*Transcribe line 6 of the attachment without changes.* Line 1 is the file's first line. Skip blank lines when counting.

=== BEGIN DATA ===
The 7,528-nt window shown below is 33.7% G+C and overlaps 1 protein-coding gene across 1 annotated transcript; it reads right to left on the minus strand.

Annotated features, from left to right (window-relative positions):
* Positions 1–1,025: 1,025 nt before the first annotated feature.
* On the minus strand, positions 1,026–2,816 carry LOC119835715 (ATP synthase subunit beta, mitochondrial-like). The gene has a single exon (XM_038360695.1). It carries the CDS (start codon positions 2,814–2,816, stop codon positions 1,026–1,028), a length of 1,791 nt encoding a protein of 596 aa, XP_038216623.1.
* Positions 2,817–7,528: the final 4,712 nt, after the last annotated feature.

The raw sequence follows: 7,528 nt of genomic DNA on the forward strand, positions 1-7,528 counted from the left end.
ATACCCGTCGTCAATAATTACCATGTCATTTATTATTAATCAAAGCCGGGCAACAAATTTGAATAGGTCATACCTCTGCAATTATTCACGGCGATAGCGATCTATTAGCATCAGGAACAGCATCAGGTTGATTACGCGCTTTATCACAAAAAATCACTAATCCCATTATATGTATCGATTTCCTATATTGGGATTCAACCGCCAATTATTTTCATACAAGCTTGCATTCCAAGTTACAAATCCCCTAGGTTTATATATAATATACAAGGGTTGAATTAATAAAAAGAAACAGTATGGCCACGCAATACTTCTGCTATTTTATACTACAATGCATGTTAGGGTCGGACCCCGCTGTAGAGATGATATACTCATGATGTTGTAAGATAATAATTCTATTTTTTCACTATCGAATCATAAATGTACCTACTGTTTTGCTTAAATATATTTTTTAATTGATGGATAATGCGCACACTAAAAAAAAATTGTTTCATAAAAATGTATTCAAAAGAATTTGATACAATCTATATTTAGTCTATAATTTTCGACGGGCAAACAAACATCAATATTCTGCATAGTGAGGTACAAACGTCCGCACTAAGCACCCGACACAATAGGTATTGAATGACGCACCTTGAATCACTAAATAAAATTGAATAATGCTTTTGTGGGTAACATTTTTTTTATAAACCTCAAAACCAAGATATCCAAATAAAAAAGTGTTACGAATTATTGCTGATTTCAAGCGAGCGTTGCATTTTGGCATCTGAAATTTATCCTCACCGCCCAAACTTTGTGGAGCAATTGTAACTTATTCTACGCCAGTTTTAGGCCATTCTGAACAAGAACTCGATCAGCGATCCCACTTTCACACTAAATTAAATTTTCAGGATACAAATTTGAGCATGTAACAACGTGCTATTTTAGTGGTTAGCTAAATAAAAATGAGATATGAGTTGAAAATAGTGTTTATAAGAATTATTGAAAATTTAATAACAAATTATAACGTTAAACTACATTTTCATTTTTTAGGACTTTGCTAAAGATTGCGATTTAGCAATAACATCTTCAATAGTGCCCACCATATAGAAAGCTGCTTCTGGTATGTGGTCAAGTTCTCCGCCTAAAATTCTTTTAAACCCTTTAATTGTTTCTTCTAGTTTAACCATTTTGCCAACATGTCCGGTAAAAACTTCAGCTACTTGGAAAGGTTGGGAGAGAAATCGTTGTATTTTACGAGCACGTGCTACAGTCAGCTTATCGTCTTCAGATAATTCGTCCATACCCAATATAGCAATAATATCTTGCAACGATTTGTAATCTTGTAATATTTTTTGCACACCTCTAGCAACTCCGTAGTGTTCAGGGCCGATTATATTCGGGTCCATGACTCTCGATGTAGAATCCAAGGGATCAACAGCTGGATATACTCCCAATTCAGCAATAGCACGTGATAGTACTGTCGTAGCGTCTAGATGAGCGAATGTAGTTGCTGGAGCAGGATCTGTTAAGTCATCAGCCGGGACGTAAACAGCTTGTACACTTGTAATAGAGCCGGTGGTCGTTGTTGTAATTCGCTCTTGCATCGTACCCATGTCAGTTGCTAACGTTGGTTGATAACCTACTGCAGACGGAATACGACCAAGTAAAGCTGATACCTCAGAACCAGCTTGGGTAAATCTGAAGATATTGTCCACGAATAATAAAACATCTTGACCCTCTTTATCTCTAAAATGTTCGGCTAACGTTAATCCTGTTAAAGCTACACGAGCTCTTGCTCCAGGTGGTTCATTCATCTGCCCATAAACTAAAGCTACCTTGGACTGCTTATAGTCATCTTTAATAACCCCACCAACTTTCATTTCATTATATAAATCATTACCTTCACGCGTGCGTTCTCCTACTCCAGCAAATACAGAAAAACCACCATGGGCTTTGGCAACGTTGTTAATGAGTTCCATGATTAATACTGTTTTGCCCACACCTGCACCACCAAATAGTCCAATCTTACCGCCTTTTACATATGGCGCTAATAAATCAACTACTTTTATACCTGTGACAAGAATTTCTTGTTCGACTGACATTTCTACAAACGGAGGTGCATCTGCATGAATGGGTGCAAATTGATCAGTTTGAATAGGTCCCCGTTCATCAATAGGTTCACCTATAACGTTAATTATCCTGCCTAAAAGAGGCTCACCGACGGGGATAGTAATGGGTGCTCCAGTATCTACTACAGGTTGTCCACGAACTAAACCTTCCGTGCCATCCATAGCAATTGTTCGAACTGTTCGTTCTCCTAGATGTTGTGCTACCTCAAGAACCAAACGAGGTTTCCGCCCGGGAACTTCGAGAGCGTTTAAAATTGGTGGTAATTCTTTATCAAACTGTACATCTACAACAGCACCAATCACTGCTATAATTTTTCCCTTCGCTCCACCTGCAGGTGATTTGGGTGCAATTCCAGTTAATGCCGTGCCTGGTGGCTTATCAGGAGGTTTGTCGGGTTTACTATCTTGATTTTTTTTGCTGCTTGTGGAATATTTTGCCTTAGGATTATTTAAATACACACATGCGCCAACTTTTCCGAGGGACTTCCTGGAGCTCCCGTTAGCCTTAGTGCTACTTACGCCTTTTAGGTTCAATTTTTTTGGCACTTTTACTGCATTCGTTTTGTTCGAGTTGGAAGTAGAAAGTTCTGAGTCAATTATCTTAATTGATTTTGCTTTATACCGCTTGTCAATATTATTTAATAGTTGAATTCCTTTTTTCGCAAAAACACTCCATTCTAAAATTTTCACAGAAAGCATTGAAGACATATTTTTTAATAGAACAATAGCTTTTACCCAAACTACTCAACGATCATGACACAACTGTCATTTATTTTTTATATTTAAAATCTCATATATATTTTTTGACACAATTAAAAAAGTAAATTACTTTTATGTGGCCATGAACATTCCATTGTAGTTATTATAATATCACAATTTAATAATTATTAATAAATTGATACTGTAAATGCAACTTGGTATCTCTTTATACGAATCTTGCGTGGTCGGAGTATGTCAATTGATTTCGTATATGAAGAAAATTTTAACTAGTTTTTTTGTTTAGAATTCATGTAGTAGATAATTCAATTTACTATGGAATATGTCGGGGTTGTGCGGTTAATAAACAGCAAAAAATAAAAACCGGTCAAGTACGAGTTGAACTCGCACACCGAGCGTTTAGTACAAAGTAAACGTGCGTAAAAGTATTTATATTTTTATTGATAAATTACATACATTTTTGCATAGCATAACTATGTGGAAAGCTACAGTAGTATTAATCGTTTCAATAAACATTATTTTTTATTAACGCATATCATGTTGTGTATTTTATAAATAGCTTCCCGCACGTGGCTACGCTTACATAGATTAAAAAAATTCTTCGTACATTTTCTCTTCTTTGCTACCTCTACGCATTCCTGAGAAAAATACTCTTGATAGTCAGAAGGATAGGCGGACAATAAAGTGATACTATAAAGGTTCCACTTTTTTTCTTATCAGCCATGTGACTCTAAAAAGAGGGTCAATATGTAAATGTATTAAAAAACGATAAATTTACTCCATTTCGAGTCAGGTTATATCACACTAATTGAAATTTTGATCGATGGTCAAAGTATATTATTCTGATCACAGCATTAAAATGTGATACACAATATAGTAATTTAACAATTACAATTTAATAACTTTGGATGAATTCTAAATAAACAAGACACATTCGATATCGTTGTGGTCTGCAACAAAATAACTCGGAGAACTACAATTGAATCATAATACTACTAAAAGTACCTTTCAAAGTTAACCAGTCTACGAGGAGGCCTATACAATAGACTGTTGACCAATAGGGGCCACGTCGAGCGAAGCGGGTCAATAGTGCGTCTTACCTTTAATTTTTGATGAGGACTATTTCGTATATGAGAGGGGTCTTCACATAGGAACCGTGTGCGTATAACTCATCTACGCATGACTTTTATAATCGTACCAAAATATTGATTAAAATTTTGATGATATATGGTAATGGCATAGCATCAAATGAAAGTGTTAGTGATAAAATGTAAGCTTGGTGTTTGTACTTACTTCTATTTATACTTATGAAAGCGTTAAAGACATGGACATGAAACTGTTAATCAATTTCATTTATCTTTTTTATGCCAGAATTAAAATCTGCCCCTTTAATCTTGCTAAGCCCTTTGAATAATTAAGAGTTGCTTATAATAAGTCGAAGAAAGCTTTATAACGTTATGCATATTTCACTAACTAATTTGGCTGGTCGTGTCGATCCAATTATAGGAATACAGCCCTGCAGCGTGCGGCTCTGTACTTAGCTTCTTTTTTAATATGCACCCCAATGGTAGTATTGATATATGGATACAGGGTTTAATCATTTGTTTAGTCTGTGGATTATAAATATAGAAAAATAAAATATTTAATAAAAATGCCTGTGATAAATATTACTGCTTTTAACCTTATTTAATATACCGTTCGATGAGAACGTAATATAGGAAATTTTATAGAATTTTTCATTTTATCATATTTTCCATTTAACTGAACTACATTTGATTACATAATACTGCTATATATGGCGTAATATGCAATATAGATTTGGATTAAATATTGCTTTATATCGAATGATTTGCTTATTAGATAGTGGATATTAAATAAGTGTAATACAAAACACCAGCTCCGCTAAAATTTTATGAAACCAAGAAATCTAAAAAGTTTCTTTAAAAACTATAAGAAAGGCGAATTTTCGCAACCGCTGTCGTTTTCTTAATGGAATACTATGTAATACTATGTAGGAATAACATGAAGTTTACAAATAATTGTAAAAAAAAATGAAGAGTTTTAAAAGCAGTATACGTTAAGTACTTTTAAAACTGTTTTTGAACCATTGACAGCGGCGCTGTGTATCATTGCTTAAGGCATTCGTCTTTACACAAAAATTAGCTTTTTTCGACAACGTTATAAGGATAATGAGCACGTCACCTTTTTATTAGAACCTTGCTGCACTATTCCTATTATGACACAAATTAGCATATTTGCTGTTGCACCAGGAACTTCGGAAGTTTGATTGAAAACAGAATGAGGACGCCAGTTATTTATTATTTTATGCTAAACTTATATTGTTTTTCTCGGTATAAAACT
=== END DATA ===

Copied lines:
The raw sequence follows: 7,528 nt of genomic DNA on the forward strand, positions 1-7,528 counted from the left end.